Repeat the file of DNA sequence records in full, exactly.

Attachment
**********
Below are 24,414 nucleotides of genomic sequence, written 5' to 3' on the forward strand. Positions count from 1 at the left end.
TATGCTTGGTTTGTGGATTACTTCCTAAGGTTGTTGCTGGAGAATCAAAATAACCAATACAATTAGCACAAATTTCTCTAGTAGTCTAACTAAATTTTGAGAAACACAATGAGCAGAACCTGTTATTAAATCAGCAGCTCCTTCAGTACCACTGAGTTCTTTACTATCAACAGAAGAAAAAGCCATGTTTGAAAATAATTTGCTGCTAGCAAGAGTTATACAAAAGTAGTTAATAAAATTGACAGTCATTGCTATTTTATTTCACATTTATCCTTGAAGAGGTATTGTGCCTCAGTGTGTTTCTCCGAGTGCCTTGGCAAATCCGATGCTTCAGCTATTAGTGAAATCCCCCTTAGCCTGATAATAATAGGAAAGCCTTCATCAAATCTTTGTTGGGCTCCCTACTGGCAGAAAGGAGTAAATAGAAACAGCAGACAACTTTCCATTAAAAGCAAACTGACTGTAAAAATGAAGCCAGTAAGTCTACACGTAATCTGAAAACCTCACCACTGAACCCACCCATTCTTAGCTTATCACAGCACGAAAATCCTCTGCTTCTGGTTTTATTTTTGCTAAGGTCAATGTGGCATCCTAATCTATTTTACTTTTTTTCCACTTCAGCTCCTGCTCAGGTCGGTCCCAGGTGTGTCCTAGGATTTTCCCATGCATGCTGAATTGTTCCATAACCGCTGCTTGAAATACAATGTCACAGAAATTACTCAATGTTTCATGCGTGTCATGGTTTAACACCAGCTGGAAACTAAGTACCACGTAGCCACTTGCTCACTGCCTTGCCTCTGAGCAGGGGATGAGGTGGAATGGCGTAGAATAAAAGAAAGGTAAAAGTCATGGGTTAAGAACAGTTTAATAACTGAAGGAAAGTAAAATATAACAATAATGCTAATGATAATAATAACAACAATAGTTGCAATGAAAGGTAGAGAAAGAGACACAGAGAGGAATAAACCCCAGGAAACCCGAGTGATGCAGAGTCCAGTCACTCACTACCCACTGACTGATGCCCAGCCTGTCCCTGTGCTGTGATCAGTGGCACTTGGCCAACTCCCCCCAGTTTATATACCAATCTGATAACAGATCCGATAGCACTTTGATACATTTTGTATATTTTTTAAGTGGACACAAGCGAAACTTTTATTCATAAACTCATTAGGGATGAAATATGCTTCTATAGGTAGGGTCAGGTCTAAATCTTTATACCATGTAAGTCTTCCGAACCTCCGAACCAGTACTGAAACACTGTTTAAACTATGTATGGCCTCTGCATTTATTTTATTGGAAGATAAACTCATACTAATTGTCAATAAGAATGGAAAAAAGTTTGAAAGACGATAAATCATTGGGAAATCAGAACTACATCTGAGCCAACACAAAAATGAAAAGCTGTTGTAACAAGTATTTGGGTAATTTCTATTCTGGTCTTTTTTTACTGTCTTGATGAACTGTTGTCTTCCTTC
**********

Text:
Below are 24,414 nucleotides of genomic sequence, written 5' to 3' on the forward strand. Positions count from 1 at the left end.
TATGCTTGGTTTGTGGATTACTTCCTAAGGTTGTTGCTGGAGAATCAAAATAACCAATACAATTAGCACAAATTTCTCTAGTAGTCTAACTAAATTTTGAGAAACACAATGAGCAGAACCTGTTATTAAATCAGCAGCTCCTTCAGTACCACTGAGTTCTTTACTATCAACAGAAGAAAAAGCCATGTTTGAAAATAATTTGCTGCTAGCAAGAGTTATACAAAAGTAGTTAATAAAATTGACAGTCATTGCTATTTTATTTCACATTTATCCTTGAAGAGGTATTGTGCCTCAGTGTGTTTCTCCGAGTGCCTTGGCAAATCCGATGCTTCAGCTATTAGTGAAATCCCCCTTAGCCTGATAATAATAGGAAAGCCTTCATCAAATCTTTGTTGGGCTCCCTACTGGCAGAAAGGAGTAAATAGAAACAGCAGACAACTTTCCATTAAAAGCAAACTGACTGTAAAAATGAAGCCAGTAAGTCTACACGTAATCTGAAAACCTCACCACTGAACCCACCCATTCTTAGCTTATCACAGCACGAAAATCCTCTGCTTCTGGTTTTATTTTTGCTAAGGTCAATGTGGCATCCTAATCTATTTTACTTTTTTTCCACTTCAGCTCCTGCTCAGGTCGGTCCCAGGTGTGTCCTAGGATTTTCCCATGCATGCTGAATTGTTCCATAACCGCTGCTTGAAATACAATGTCACAGAAATTACTCAATGTTTCATGCGTGTCATGGTTTAACACCAGCTGGAAACTAAGTACCACGTAGCCACTTGCTCACTGCCTTGCCTCTGAGCAGGGGATGAGGTGGAATGGCGTAGAATAAAAGAAAGGTAAAAGTCATGGGTTAAGAACAGTTTAATAACTGAAGGAAAGTAAAATATAACAATAATGCTAATGATAATAATAACAACAATAGTTGCAATGAAAGGTAGAGAAAGAGACACAGAGAGGAATAAACCCCAGGAAACCCGAGTGATGCAGAGTCCAGTCACTCACTACCCACTGACTGATGCCCAGCCTGTCCCTGTGCTGTGATCAGTGGCACTTGGCCAACTCCCCCCAGTTTATATACCAATCTGATAACAGATCCGATAGCACTTTGATACATTTTGTATATTTTTTAAGTGGACACAAGCGAAACTTTTATTCATAAACTCATTAGGGATGAAATATGCTTCTATAGGTAGGGTCAGGTCTAAATCTTTATACCATGTAAGTCTTCCGAACCTCCGAACCAGTACTGAAACACTGTTTAAACTATGTATGGCCTCTGCATTTATTTTATTGGAAGATAAACTCATACTAATTGTCAATAAGAATGGAAAAAAGTTTGAAAGACGATAAATCATTGGGAAATCAGAACTACATCTGAGCCAACACAAAAATGAAAAGCTGTTGTAACAAGTATTTGGGTAATTTCTATTCTGGTCTTTTTTTACTGTCTTGATGAACTGTTGTCTTCCTTC